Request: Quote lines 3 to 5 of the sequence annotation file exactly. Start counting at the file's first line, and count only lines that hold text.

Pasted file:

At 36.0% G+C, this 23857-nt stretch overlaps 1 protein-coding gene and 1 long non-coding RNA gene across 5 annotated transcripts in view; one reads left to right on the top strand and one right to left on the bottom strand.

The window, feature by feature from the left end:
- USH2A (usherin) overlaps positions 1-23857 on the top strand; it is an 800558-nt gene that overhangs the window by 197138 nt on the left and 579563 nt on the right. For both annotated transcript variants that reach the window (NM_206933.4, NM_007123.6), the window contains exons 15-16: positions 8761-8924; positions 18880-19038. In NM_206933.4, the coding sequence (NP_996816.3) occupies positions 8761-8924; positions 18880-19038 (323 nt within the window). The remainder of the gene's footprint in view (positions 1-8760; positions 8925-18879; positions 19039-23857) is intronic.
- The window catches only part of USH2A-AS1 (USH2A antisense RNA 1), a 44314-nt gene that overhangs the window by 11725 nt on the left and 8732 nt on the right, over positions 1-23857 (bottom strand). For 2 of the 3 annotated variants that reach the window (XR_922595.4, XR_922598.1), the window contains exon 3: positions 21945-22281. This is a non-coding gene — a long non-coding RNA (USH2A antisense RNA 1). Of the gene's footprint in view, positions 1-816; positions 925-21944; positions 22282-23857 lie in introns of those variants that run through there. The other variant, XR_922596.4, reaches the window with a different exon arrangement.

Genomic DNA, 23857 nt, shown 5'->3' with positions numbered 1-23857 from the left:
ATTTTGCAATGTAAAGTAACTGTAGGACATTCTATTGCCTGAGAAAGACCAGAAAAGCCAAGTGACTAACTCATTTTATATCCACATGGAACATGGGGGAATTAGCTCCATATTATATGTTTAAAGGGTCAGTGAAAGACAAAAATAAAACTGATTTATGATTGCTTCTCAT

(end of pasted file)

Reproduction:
- USH2A (usherin) overlaps positions 1-23857 on the top strand; it is an 800558-nt gene that overhangs the window by 197138 nt on the left and 579563 nt on the right. For both annotated transcript variants that reach the window (NM_206933.4, NM_007123.6), the window contains exons 15-16: positions 8761-8924; positions 18880-19038. In NM_206933.4, the coding sequence (NP_996816.3) occupies positions 8761-8924; positions 18880-19038 (323 nt within the window). The remainder of the gene's footprint in view (positions 1-8760; positions 8925-18879; positions 19039-23857) is intronic.
- The window catches only part of USH2A-AS1 (USH2A antisense RNA 1), a 44314-nt gene that overhangs the window by 11725 nt on the left and 8732 nt on the right, over positions 1-23857 (bottom strand). For 2 of the 3 annotated variants that reach the window (XR_922595.4, XR_922598.1), the window contains exon 3: positions 21945-22281. This is a non-coding gene — a long non-coding RNA (USH2A antisense RNA 1). Of the gene's footprint in view, positions 1-816; positions 925-21944; positions 22282-23857 lie in introns of those variants that run through there. The other variant, XR_922596.4, reaches the window with a different exon arrangement.

Genomic DNA, 23857 nt, shown 5'->3' with positions numbered 1-23857 from the left: